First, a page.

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Who Are the Happiest?

“Those who are the happiest are those who do the most for others.” 

– Booker T. Washington, prominent African American educator, author, and leader, who founded Tuskegee Normal and Industrial Institute (now Tuskegee University)

Individual donors have become the backbone of charitable giving, collectively contributing more than half of all donations in the United States.  According to GivingUSA, in 2020, Americans gave $471.44 billion to charity, a 5.1% increase over 2019.  Individual donors made up 69% or $324.10 billion of the contributions. 

If you are considering making a charitable donation in 2022, take a moment to review these 5 strategies that can help you maximize your charitable impact, while minimizing your taxes before year-end.

Strategy 1: Donate Appreciated Stock – NOT Cash!

When you donate appreciated stock that you’ve held longer than one year, you avoid the capital gains tax you would have otherwise incurred if you had sold the stock first and then donated the proceeds.  The long-term capital gains tax is typically 15% or 20%, depending on your income level.  Eliminating this tax can increase the amount available for charities by up to 20%.  It is best to donate the shares with the highest unrealized capital gains.  You may also consider repurchasing the stock at the current price – this resets your tax cost basis and reduces future capital gains tax.  Keep in mind that your tax deduction is typically limited to 30% of your adjusted gross income (AGI) and unused charitable deductions can be carried forward for 5 years.

Strategy 2: Combine Two Years of Contributions into 2022

The standard deduction for 2022 is $12,950 for single filers or $25,900 for married couples filing jointly.  To benefit from an itemized tax deduction, like a charitable gift, your total itemized deductions must exceed the standard deduction amount.  Many taxpayers find themselves on the margin between taking the standard deduction or itemizing.  Therefore, it could be beneficial to combine or “bunch” your 2022 and 2023 charitable contributions into this year, which means you would itemize deductions on your 2022 tax return and take the standard deduction on your 2023 tax return. 

Strategy 3: Open a Donor Advised Fund (DAF)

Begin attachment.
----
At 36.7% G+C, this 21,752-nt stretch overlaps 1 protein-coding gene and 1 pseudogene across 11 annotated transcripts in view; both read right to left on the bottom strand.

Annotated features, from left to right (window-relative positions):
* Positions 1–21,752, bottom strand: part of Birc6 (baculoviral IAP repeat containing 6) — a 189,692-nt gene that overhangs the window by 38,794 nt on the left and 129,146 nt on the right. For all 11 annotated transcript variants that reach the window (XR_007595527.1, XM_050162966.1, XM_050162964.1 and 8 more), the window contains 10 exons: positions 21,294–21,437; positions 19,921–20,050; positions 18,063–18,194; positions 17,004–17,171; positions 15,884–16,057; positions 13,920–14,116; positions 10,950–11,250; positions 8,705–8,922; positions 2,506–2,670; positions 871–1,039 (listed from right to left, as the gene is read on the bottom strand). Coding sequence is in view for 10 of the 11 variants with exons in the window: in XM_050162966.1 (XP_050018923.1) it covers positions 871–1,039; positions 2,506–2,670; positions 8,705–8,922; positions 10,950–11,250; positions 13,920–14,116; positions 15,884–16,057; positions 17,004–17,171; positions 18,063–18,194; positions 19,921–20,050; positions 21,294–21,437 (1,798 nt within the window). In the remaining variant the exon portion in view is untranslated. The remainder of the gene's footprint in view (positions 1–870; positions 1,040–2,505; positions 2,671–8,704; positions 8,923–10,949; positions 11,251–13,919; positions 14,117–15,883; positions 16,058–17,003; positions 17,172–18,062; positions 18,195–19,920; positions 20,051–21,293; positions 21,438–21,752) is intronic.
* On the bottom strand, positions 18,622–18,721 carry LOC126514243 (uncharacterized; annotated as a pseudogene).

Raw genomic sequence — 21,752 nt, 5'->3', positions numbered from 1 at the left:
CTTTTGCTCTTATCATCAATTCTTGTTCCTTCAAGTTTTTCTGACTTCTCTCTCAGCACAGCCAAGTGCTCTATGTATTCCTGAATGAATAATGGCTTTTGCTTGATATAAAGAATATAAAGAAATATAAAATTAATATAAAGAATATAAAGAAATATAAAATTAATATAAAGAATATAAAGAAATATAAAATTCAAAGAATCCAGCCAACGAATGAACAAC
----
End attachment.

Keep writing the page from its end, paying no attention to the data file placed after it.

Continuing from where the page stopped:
Donor advised funds are popular charitable giving vehicles, known for their ease and flexibility. Through a donor advised fund, individuals can make a charitable contribution, receive an immediate tax deduction, and then recommend grants from the fund over time.  You can choose how your fund is invested, and the fund’s investment growth is completely tax-free.  Utilizing a DAF is especially helpful when you are unsure about which charities you want to support and need time to develop a strategic giving plan.  This can also be a useful tool when you have a one-time income event, such as the sale of a business, and you want to maximize your charitable tax deduction in that year.   

Strategy 4: Utilize a Qualified Charitable Distribution (QCD)

Anyone age 70 ½ and older can direct up to $100,000 per year from their Individual Retirement Account (IRA) to a qualified charity through Qualified Charitable Distributions (QCDs).  The QCD can be used to satisfy all or part of your required minimum distribution (RMD) for 2022.  A QCD excludes the amount donated from taxable income and is effectively an “above the line” tax deduction which means you get the deduction even if you don’t itemize.  Note that two individual taxpayers who submit tax returns with married filing jointly status each qualify for an annual QCD of up to $100,000. 

Strategy 5: Use a Charitable Deduction to Offset Taxes from a Roth IRA Conversion

Roth IRA conversions are a popular tax planning tool used by many of our clients.  However, the amount withdrawn and converted to a Roth IRA is treated as taxable ordinary income.  You may want to consider using charitable deductions to offset this tax liability.  The primary benefits of a Roth IRA are tax-free growth, tax-free withdrawals (if holding period and age requirements are met), no annual RMDs, and tax-free distributions for heirs.   

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